Frutarom Industries Ltd. is considering a merger as the maker of flavors for Coca-Cola Co. and Nestle SA pursues at least 20 acquisition targets around the world, Chief Executive Officer Ori Yehudai said.
“We are open to discuss opportunities, which we are doing, to merge with larger companies,” Yehudai said in a March 6 interview at Bloomberg’s Tel Aviv office. “There is more than one target that is interesting where we believe that putting the two companies together will create a nice value to Frutarom shareholders.”
Shares of the Haifa, Israel-based company, have more than tripled from their three-year low of 26.98 shekels in September 2011 and Beni Dekel, analyst at Tel Aviv-based Union Bank of Israel, expects them to rise another 14 percent this year as the company continues its buying spree.
Frutarom, the world’s seventh-largest maker of flavors, bought 29 companies since 2001, according to company data. There are about 700 businesses in the $23 billion flavors and perfume market, with the top 10 controlling more than 75 percent, according to Leffingwell & Associates, which provides data to the industry.
“We will do more acquisitions this year with a focus on small and mid-sized targets.” Yehudai said. “We will also look at much bigger potentials, which could even be the size of Frutarom itself,” with a deal expected in the next year or two, he said.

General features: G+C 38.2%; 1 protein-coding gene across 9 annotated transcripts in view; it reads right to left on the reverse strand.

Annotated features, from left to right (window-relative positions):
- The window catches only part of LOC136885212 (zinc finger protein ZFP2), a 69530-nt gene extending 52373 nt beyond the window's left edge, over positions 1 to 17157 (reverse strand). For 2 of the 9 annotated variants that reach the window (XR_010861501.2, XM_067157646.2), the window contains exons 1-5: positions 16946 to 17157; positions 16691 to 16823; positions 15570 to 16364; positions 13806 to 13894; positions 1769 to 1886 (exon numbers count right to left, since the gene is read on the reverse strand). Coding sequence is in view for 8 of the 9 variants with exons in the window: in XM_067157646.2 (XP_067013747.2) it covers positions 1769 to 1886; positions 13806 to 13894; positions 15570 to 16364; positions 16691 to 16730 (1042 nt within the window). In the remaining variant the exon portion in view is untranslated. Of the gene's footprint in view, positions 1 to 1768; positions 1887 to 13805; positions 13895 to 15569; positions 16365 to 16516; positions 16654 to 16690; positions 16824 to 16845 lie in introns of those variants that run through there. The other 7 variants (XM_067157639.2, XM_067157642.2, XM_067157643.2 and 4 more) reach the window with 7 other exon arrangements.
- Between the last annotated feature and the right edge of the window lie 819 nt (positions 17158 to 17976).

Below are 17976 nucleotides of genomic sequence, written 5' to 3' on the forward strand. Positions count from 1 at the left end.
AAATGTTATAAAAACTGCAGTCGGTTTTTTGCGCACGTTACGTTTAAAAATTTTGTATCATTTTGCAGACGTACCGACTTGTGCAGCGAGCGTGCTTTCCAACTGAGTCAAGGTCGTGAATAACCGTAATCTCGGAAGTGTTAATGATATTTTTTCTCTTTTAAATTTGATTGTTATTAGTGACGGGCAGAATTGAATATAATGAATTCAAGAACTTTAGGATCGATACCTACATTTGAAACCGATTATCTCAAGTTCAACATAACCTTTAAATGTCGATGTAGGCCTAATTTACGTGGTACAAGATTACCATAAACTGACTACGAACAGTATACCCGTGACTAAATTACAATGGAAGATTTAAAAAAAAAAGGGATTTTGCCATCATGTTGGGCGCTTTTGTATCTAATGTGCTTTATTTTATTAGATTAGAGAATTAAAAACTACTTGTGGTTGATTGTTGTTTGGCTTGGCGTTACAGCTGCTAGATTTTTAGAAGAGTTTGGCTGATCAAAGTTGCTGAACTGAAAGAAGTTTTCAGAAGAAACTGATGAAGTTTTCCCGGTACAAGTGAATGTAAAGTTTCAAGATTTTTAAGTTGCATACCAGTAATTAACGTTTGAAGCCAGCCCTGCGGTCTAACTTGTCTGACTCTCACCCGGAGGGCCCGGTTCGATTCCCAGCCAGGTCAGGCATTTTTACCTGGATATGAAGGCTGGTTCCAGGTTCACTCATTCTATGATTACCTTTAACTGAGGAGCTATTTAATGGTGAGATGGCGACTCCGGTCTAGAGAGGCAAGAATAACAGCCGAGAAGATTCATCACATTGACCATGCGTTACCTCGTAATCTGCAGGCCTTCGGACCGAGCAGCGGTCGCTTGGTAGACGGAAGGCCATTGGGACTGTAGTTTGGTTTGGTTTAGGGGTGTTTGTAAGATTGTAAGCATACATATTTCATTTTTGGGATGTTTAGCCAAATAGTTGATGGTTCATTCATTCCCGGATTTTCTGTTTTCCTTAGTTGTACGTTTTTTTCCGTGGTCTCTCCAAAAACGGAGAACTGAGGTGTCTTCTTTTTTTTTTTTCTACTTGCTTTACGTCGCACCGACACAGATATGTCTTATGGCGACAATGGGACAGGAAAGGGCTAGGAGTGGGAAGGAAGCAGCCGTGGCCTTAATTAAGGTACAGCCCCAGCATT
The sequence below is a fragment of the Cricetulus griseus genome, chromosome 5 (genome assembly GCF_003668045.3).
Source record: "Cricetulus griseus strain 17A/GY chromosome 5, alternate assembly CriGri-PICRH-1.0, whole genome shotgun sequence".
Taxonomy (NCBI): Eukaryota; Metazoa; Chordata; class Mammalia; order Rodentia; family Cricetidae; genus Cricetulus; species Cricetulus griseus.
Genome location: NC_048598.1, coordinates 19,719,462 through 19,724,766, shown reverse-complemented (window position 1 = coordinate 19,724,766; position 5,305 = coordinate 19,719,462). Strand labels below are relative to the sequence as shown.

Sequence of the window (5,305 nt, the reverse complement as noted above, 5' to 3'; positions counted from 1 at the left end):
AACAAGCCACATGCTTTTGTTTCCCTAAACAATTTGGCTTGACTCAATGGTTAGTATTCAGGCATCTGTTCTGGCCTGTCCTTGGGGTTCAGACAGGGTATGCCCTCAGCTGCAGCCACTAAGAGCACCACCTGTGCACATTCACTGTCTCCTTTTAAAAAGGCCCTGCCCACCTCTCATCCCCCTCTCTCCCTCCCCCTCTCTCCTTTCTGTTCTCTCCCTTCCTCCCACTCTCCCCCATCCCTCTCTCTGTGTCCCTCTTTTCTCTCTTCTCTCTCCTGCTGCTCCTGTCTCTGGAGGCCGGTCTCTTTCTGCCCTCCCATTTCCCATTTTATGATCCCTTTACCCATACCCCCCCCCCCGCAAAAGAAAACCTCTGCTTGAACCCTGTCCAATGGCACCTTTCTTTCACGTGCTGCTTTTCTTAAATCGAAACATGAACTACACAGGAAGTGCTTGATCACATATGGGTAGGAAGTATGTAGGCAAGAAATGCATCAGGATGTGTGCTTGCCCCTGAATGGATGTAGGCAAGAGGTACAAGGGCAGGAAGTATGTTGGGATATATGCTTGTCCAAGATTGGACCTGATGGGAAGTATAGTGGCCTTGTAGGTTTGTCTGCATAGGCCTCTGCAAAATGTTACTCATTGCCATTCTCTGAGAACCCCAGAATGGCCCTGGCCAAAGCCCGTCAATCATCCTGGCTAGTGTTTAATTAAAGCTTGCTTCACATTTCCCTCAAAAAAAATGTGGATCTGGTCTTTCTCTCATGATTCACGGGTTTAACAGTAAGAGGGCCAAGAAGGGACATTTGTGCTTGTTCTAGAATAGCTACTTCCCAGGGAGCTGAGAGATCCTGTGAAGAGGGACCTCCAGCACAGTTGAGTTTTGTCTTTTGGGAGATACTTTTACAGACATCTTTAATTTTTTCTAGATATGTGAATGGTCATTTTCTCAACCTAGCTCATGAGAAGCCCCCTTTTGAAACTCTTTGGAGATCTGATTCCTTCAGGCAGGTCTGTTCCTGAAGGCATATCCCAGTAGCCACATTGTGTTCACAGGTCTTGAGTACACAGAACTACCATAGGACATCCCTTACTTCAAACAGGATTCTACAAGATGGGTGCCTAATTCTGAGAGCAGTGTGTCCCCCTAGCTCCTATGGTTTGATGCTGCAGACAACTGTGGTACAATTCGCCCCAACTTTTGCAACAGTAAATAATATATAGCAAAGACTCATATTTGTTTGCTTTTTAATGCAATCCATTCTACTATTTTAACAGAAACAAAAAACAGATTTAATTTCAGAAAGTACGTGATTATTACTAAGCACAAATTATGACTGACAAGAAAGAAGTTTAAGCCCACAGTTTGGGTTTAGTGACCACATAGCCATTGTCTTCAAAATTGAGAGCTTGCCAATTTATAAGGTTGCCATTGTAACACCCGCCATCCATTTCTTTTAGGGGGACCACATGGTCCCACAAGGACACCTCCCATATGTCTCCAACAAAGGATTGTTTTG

‘Hundreds of Millions’
The company is actively speaking with at least 20 targets and is weighing possible acquisitions in Asia, South Africa, Central America and Latin America, Yehudai said. Frutarom, which competes with Vernier, Switzerland-based Givaudan SA, fell 1.8 percent to 89.35 shekels at the close in Tel Aviv, giving the company a market value of 5.2 billion shekels ($1.5 billion).
“Frutarom can be expected to buy a significant company for hundreds of millions of dollars soon,” Union Bank’s Dekel said. He last month raised Frutarom’s rating to buy from market perform with a price estimate of 104 shekels.
Frutarom in February bought Florida-based Citrasource for $7.5 million, its first purchase this year. It made four acquisitions in 2013 and three in 2012, according to a company presentation published last month. The purchases were mainly made in emerging markets and the U.S., which account for 46 percent and 11 percent of sales respectively.
Competitors seeking acquisitions in a rapidly consolidating industry have approached Frutarom, according to Yehudai. The company has no plans to sell, he said.
Frutarom had equity of $496 million as of the end of September and debt of about $164 million, according to data compiled by Bloomberg. The flavor maker is on track to reach its $1 billion revenue target within the next two years, Yehudai said. Sales for 2013 are expected to increase 27 percent to 784 million shekels, according to the presentation.
“The company is in a position where it can allow itself to continue on the acquisition path and fend off acquisition offers,” Guil Bashan, analyst at IBI-Israel Brokerage & Investments Ltd., said by phone March 9.